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Why Subscribers Will Have To Pay $30 To Watch New 'Mulan' Movie


Disney Plus watchers are used to shelling out a monthly fee for the streaming service. To many parents working from home, this fee is the cost of sanity, and it's pretty low. Disney Plus costs less than 10 bucks a month unless you want to see Disney's new live action movie "Mulan." For that, subscribers will have to shell out $30. Joining us to explain Disney's strategy here is Elaine Low. She's a senior reporter at Variety and covers all things television.

Hi, Elaine.

ELAINE LOW: Hi there. Thanks for having me.

VANEK SMITH: Absolutely. So "Mulan," for the uninitiated, was an animated movie that Disney released back in 1998. They have made a live-action version. And now Disney is hoping that people will pay extra to watch it. What is the company's thinking here?

LOW: This is a huge move for Disney. As my colleague Rebecca Rubin reported earlier, "Mulan's" theatrical release date was postponed three times before it was delayed indefinitely. The movie had a production budget of $200 million, so Disney putting what was supposed to be this huge summer blockbuster directly on its streaming service is definitely not a decision that the company made lightly.

VANEK SMITH: Right. And this was delays because of COVID-19.

LOW: Right. Absolutely. I mean, the pandemic has just shifted so many companies' priorities. And this is not how the company intended for it to turn out.

VANEK SMITH: This is a rare moment for Disney. I mean, this is a company that has made money every year for 40 years. It is not making money right now. It's losing money. And this does seem like a moment of the company trying to figure out how to make money again in our strange, new economic world. Do you think this will work?

LOW: Well, the way Disney CEO Bob Chapek put it is that putting "Mulan" on Disney Plus would be a one-off. So this is definitely a very experimental time for them. But they've also made clear that Disney Plus is, and the whole direct-to-consumer streaming space for them is, quote, unquote, "the future of the company." So they are betting a lot on this service, but you're right. They are - you know, financially have really taken a hit from the pandemic right now. You look at their studio entertainment revenue. It's down 55% year over year for the quarter. Their theme parks and consumer products, which is a hugely lucrative business - down 85% year over year. So they're hoping that they're able to make back some of what they would have made in the theatrical window with "Mulan."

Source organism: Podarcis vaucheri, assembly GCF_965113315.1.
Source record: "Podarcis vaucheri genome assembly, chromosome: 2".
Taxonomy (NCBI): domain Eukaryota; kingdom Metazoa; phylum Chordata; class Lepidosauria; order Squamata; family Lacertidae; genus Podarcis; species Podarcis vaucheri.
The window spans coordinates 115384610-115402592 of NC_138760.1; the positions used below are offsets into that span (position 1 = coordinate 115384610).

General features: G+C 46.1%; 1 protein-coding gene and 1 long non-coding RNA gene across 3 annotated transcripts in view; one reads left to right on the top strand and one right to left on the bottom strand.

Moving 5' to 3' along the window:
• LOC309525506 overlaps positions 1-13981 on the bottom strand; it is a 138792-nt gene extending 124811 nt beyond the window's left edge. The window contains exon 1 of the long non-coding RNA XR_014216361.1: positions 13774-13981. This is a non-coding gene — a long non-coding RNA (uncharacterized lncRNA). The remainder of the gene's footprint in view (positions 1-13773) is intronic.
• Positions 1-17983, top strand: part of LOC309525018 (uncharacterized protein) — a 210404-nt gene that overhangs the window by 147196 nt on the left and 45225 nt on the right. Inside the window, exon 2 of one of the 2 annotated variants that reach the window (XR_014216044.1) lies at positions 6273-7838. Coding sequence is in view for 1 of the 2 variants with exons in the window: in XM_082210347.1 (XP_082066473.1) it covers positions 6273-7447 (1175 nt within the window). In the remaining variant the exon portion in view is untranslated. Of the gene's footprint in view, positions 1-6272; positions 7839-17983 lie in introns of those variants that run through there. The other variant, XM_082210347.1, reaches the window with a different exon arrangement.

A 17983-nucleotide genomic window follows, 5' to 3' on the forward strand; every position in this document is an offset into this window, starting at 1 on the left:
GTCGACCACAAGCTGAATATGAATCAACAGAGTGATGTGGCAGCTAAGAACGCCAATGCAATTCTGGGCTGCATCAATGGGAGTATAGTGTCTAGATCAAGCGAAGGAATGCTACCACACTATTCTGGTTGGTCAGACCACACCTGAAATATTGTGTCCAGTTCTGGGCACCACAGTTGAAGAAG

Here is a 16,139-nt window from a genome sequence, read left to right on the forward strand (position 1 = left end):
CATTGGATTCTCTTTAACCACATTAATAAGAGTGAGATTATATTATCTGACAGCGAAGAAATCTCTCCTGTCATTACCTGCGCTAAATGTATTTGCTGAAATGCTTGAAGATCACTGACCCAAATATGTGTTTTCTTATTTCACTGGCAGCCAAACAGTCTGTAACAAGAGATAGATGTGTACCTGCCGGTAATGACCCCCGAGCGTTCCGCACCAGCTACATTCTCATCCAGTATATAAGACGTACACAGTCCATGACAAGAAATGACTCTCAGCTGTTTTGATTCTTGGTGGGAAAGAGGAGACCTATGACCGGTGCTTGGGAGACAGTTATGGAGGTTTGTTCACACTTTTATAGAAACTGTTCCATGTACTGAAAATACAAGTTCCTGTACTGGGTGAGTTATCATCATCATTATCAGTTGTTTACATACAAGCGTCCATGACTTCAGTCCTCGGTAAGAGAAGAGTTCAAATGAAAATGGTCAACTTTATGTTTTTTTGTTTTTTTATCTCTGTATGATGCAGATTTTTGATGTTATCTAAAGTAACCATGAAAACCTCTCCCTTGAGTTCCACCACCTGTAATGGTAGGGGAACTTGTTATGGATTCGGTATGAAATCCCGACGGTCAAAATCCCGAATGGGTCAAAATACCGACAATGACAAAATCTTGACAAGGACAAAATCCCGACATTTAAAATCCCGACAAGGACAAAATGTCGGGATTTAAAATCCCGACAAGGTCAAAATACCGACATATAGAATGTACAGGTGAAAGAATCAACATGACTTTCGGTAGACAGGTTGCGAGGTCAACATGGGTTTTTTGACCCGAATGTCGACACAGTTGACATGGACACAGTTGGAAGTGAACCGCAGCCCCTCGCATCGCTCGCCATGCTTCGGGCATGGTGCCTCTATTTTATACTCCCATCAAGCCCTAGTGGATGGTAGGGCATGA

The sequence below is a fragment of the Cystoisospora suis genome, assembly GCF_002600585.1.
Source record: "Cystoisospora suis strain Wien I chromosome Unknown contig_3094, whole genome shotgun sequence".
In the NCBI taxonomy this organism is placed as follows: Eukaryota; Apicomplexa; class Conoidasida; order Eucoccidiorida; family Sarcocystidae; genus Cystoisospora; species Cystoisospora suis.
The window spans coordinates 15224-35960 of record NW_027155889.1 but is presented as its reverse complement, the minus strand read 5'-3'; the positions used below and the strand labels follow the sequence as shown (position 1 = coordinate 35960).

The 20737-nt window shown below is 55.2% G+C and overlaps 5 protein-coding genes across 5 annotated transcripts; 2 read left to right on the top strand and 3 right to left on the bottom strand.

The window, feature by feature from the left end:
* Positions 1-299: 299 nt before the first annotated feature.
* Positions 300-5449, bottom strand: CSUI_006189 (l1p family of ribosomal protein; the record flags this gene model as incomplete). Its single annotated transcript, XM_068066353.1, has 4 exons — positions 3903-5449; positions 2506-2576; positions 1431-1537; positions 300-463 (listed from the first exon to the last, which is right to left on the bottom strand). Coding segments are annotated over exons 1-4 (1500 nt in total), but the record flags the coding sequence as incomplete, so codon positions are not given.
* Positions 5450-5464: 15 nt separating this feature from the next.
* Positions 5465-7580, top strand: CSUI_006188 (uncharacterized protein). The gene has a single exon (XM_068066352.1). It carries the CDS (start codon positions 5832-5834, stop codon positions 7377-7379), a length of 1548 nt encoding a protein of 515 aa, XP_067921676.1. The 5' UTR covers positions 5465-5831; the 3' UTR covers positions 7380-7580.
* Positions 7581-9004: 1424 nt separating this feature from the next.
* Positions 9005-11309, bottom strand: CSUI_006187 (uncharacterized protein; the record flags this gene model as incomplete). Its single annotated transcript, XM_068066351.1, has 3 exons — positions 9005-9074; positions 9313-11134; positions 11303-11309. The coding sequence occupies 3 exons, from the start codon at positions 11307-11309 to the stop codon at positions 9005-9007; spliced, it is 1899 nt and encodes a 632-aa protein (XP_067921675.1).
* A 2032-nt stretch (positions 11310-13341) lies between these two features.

VANEK SMITH: Thirty dollars seems like a - that seems very expensive to me. Do you think people will pay that much?

LOW: I think it depends on who you are - right? - and where you live. If you're a part of a family of four living in LA like I am, then going to the movies easily winds up costing close to $100 when you factor in tickets, parking, popcorn. But, you know, if...


LOW: ...You're one person living in a city where the cost of living isn't that high, then $30 is a lot of money for one movie. And it's likely to put off some people. And also, when you consider that "Hamilton" - right? - which was supposed to be released in theaters, went straight to Disney Plus but didn't cost extra - but, you know, you also consider there's high interest in Disney Plus. And, like, over 10 million people signed up for the service after the day it launched last November. And now it's already shot up to 60.5 million global subscribers, which is four years ahead of its targeted goals for that. It's likely to be a big draw for new Disney Plus subscribers as well.

VANEK SMITH: So there has been a little bit of concern that Disney has chosen this specific movie to try out this new business plan. What is the cultural impact here of charging this much money for "Mulan"?

LOW: When it comes to representation at least, it'll be one of the very few major summer movies to feature a predominantly Asian cast that isn't going to get a chance to shine in theaters. You look at "Crazy Rich Asians" two years ago. That was a big win for the Asian American community because it - you know, it not only let us see our own faces reflected on the big screen, but jeez, it did gangbusters at the box office. It showed that Asian and Asian American casts could bring in a crowd, and "Mulan" just isn't going to get that chance. But at least it'll have an opportunity to reach people directly at home who might not have chosen a seat in theaters anyway.

VANEK SMITH: Elaine Low is a senior reporter with Variety.

Thank you, Elaine.

LOW: Thanks so much.

(SOUNDBITE OF MUSIC) Transcript provided by NPR, Copyright NPR.